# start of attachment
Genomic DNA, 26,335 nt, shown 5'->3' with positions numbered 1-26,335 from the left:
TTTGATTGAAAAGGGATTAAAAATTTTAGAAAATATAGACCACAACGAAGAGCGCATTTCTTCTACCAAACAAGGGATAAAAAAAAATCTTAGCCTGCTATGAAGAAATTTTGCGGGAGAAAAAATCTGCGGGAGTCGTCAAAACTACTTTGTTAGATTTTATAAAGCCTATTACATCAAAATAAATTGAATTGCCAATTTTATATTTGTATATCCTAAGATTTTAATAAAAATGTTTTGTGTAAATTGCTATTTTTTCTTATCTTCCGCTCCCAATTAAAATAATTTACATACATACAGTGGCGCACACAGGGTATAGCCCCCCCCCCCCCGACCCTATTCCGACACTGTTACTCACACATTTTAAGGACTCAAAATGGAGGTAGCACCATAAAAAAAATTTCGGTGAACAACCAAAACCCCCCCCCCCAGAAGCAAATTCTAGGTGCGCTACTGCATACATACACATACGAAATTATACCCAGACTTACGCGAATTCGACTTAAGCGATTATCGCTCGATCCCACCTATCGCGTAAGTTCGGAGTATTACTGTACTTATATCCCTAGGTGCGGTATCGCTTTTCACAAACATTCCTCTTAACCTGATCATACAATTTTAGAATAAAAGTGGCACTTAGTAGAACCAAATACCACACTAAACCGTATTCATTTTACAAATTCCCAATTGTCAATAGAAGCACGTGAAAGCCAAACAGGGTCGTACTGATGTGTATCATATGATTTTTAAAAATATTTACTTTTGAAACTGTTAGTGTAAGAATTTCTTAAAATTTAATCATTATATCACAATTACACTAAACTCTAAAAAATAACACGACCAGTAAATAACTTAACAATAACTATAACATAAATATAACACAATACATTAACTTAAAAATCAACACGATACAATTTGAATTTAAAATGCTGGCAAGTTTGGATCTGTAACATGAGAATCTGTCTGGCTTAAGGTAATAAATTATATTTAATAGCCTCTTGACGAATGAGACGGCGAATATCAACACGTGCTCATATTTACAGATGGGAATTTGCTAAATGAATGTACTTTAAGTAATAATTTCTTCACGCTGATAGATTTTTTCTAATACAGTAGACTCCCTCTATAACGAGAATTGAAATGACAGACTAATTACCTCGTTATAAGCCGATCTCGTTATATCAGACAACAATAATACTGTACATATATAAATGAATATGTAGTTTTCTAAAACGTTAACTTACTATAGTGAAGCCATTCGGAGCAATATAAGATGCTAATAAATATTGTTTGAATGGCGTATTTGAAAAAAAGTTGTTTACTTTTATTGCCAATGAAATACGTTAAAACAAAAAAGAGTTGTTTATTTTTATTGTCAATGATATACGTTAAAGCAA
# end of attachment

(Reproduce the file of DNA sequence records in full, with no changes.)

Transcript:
Genomic DNA, 26,335 nt, shown 5'->3' with positions numbered 1-26,335 from the left:
TTTGATTGAAAAGGGATTAAAAATTTTAGAAAATATAGACCACAACGAAGAGCGCATTTCTTCTACCAAACAAGGGATAAAAAAAAATCTTAGCCTGCTATGAAGAAATTTTGCGGGAGAAAAAATCTGCGGGAGTCGTCAAAACTACTTTGTTAGATTTTATAAAGCCTATTACATCAAAATAAATTGAATTGCCAATTTTATATTTGTATATCCTAAGATTTTAATAAAAATGTTTTGTGTAAATTGCTATTTTTTCTTATCTTCCGCTCCCAATTAAAATAATTTACATACATACAGTGGCGCACACAGGGTATAGCCCCCCCCCCCCCGACCCTATTCCGACACTGTTACTCACACATTTTAAGGACTCAAAATGGAGGTAGCACCATAAAAAAAATTTCGGTGAACAACCAAAACCCCCCCCCCCAGAAGCAAATTCTAGGTGCGCTACTGCATACATACACATACGAAATTATACCCAGACTTACGCGAATTCGACTTAAGCGATTATCGCTCGATCCCACCTATCGCGTAAGTTCGGAGTATTACTGTACTTATATCCCTAGGTGCGGTATCGCTTTTCACAAACATTCCTCTTAACCTGATCATACAATTTTAGAATAAAAGTGGCACTTAGTAGAACCAAATACCACACTAAACCGTATTCATTTTACAAATTCCCAATTGTCAATAGAAGCACGTGAAAGCCAAACAGGGTCGTACTGATGTGTATCATATGATTTTTAAAAATATTTACTTTTGAAACTGTTAGTGTAAGAATTTCTTAAAATTTAATCATTATATCACAATTACACTAAACTCTAAAAAATAACACGACCAGTAAATAACTTAACAATAACTATAACATAAATATAACACAATACATTAACTTAAAAATCAACACGATACAATTTGAATTTAAAATGCTGGCAAGTTTGGATCTGTAACATGAGAATCTGTCTGGCTTAAGGTAATAAATTATATTTAATAGCCTCTTGACGAATGAGACGGCGAATATCAACACGTGCTCATATTTACAGATGGGAATTTGCTAAATGAATGTACTTTAAGTAATAATTTCTTCACGCTGATAGATTTTTTCTAATACAGTAGACTCCCTCTATAACGAGAATTGAAATGACAGACTAATTACCTCGTTATAAGCCGATCTCGTTATATCAGACAACAATAATACTGTACATATATAAATGAATATGTAGTTTTCTAAAACGTTAACTTACTATAGTGAAGCCATTCGGAGCAATATAAGATGCTAATAAATATTGTTTGAATGGCGTATTTGAAAAAAAGTTGTTTACTTTTATTGCCAATGAAATACGTTAAAACAAAAAAGAGTTGTTTATTTTTATTGTCAATGATATACGTTAAAGCAA